Can I Remortgage with Bad Credit?
Individuals looking to remortgage with bad credit may have to struggle to find a lender who’d be willing to lend. If you’re someone intending to do so, you’ll find it difficult to negotiate even with your existing lender.
To qualify for a HELOC (home equity lines on credit) or a remortgage with bad credit, you’ll need to have a debt-to-income ratio in the lesser 40s or lower.
Additionally, the equity or value of your property should be 15% – 20% more than what you owe, and your credit score should be at least 620. You may be wondering, “Can I remortgage with bad credit?” if you’ve defaulted on credit card reimbursements or had an adverse CCJ (county court judgment) ruling.
You may also find yourself asking this question if you’ve completed an IVA (individual voluntary arrangement) or have been discharged insolvent.
Yes, you could face an uphill struggle remortgaging with bad credit, but do not automatically assume that your application to remortgage will always be rejected.
You might want to remortgage for home renovations, pay for your children’s education, and other purposes. It might sound incredible, but you’ll find a few lenders who’ll consider your application.
In This Article:
Remortgage with bad credit
Having a poor credit score is your biggest hurdle when it comes to applying for a remortgage with bad credit. Maybe you did not face any problems obtaining your first mortgage but struggled in paying back your debts as your financial stability suffered a setback.
The fact that you defaulted on your monthly payments and took longer than usual in reimbursing your debt has adversely affected your credit score.
The credit score
You’ll sooner or later discover that your first loan will not help you to secure a remortgage if your credit score is below 620.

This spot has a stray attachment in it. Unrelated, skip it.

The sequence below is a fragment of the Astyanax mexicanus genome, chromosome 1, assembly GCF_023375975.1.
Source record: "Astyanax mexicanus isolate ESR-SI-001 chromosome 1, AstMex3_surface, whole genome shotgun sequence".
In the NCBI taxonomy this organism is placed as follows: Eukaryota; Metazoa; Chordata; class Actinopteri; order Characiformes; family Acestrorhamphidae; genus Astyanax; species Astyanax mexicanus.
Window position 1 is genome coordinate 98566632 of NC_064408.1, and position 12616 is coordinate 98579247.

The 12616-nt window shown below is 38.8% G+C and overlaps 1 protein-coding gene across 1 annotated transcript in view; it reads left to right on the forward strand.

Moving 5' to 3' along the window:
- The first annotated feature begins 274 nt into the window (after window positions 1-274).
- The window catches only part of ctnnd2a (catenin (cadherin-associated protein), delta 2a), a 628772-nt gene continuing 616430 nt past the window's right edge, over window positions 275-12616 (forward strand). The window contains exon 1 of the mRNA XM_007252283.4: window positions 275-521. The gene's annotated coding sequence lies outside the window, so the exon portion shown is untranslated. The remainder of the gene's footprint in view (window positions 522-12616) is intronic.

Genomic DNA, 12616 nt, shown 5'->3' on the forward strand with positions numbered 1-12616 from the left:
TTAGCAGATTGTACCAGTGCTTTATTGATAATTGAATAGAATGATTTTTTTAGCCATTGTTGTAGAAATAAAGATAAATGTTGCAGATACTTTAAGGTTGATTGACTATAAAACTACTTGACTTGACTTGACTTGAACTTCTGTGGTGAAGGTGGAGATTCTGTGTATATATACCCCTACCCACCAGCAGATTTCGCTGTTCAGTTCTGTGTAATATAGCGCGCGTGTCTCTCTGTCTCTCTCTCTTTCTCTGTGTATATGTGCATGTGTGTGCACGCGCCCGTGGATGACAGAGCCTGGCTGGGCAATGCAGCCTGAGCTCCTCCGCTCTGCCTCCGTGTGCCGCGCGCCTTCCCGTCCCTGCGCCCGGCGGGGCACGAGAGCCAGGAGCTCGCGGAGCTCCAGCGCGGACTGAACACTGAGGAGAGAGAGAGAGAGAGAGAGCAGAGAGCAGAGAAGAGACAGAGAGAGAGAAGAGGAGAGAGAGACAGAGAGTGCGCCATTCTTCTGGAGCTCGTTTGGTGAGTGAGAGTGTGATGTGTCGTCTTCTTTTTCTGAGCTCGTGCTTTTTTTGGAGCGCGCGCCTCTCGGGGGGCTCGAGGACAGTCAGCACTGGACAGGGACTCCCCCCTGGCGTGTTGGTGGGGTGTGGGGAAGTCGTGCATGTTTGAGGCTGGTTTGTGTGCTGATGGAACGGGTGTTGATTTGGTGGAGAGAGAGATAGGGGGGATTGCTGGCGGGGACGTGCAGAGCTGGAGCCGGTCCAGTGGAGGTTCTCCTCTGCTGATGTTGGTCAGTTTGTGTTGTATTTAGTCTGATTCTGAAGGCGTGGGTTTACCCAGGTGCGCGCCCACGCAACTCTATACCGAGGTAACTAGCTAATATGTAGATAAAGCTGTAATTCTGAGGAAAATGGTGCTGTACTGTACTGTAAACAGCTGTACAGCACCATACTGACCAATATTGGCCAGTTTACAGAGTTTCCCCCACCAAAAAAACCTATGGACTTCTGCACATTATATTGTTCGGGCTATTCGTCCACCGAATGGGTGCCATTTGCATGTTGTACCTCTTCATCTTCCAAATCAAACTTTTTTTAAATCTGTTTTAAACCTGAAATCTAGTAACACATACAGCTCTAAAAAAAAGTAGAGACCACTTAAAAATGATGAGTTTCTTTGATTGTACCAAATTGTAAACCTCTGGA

Your request for a remortgage for bad credit might be ignored even by your existing lender, let alone other potential creditors.
Also, if a lender agrees to process your remortgage application, you may find the terms and conditions challenging to fulfill.
If a lender or creditor rejects your remortgage request because of your weak credit report, do not take it personally. Most individual and institutional lenders will treat your reduced credit remortgage application identically.
They’d review first loan applications from persons with unimpressive credit history. Most lenders believe that a poor credit score suggests that a particular individual is incapable of managing their finances.
Getting the remortgage
Nevertheless, take it in stride if your application for a remortgage with bad credit gets turned down by your provider. Remortgaging with poor credit is very much possible, but you may have to put up with a lot of roadblocks.
Whether you’ll get a remortgage or not will, by and large, depend upon issues that made your credit score decrease and the value of your property.
Lenders are wary of borrowers with bad credit history, deeming their credit report is unlikely to improve in the short term.
However, you have numerous other avenues for remortgaging, your weak credit report notwithstanding. For instance, you can research lenders who will not regard your credit history as the sole criterion for considering your remortgage for a bad credit application.